I'm an admirer of Jonathan Bernstein -- he's got a great new piece up on our home page endeavoring to explain why this year's GOP primary field is so kook-heavy -- but I'm slightly perplexed by his counter to my post yesterday arguing that pundits' stories about battleground states such as North Carolina ought to at least acknowledge state-specific factors such as Art Pope, who has poured millions into dragging the Tar Heel state to the right. I'm willing to grant one point that I should have made clearer: without a doubt, the millions of Art Pope will matter less in determining who wins North Carolina in the presidential election than did the $2 million he spent last fall in helping flip the state legislature to full Republican control for the first time since 1870. The money being thrown at the state by both sides next year will dwarf Pope's spending.
But Jonathan goes on to argue more generally against overemphasizing state-by-state factors in assessing the political landscape:
No, what you want to do right now if you want to guess at the winner of the presidential election is to pay attention to national trends (and reasonable projections), and ignore the state-by-state factors. Yes, it's possible that an election can come down to tactics in a single state or a small handful of states, but in reality that's very unlikely, and even then it's hard to know exactly which factors will turn out to be important. The national picture really is the best we can do, and this sort of specificity is far more likely to mislead than to illuminate.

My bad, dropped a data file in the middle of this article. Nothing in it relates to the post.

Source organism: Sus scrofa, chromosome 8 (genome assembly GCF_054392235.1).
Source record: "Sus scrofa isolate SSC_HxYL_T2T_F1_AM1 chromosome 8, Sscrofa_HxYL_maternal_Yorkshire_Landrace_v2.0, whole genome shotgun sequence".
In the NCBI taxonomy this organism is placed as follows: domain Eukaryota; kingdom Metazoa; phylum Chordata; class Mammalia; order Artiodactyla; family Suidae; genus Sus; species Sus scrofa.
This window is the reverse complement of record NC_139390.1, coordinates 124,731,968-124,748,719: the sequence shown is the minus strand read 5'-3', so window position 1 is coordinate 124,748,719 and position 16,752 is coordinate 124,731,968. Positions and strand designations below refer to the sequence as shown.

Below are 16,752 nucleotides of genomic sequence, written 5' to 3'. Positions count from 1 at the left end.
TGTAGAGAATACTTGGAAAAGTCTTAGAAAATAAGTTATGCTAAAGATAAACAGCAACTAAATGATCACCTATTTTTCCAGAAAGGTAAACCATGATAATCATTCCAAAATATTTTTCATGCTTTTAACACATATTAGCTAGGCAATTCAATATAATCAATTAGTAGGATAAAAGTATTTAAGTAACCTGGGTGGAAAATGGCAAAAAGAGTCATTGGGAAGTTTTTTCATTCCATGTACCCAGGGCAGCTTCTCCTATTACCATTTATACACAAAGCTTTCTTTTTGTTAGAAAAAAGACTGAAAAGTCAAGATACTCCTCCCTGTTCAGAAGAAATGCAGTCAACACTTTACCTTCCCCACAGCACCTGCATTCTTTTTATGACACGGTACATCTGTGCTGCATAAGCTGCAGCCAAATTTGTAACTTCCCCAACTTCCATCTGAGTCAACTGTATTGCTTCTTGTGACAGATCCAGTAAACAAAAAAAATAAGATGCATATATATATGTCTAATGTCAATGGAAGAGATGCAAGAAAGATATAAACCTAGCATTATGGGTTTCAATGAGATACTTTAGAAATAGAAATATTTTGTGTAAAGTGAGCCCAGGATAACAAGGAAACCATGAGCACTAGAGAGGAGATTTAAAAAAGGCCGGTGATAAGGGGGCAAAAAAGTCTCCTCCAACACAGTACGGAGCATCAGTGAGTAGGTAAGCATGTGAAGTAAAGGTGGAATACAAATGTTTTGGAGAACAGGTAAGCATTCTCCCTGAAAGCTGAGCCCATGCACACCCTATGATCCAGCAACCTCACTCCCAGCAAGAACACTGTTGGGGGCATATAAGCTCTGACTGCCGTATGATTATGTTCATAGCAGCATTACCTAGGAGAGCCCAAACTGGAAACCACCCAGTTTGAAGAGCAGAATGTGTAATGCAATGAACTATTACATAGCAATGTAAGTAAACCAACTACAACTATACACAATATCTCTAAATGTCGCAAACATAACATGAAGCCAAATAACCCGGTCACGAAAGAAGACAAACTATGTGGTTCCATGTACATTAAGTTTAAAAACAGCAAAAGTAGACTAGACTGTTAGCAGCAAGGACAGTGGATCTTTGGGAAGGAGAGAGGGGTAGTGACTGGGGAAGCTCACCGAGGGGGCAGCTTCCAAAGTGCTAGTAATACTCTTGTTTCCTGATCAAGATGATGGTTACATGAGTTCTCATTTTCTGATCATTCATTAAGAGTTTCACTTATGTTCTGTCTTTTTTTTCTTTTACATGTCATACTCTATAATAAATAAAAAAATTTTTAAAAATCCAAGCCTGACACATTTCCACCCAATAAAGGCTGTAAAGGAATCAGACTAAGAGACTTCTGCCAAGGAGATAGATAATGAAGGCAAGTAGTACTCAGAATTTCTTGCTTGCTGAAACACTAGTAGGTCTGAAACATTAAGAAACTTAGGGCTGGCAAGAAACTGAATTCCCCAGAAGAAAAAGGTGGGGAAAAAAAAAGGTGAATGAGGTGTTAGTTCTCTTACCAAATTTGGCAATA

(If, that is, we're interested in who will win. If the question is about the texture of the campaign or the state of the GOP or North Carolina state politics or perhaps some other questions, then looking at Pope's role in North Carolina is quite reasonable).
I don't know. It seems to me that in two of the last three presidential elections, tactics or specific circumstances in a small handful of states mattered an awful lot. Forget Florida in 2000, and consider New Hampshire -- if the Gore campaign had not ignored and bungled its operation in that state as much as it did, failing to recognize Bill Bradley's close-second finish in the primary there as a sign of just how soft Gore's support was in the state, then he might have carried the state (which he lost by 1.27 percent) and thereby rendered the Florida fiasco moot. And if Art Pope is spending millions in North Carolina to put in place a Republican-controlled legislature that can push to severely restrict ballot access in the 2012 election (which Democratic Governor Bev Perdue has so far largely prevented), then that seems relevant as well. My point was not so much to argue for state by state assessments this early in the game as to suggest that reporters and pundits doing state by state assessments, as they inevitably will, do so in a way that takes actual state particulars into account, instead of relying only on the latest state polling data. When Republicans swept the state legislature in North Carolina last fall, I assumed it was just part of the national GOP wave. It was only after reading Jane Mayer's great New Yorker dispatch on Art Pope that I realized there was one person who'd played an outsized role in making it happen, state senator by state senator, brutal ad by brutal ad.
One more thing: agree or disagree on the above, follow me tonight on Twitter, when I'll be live-tweeting the latest Republican debate (sans Huntsman!) on TNR's account.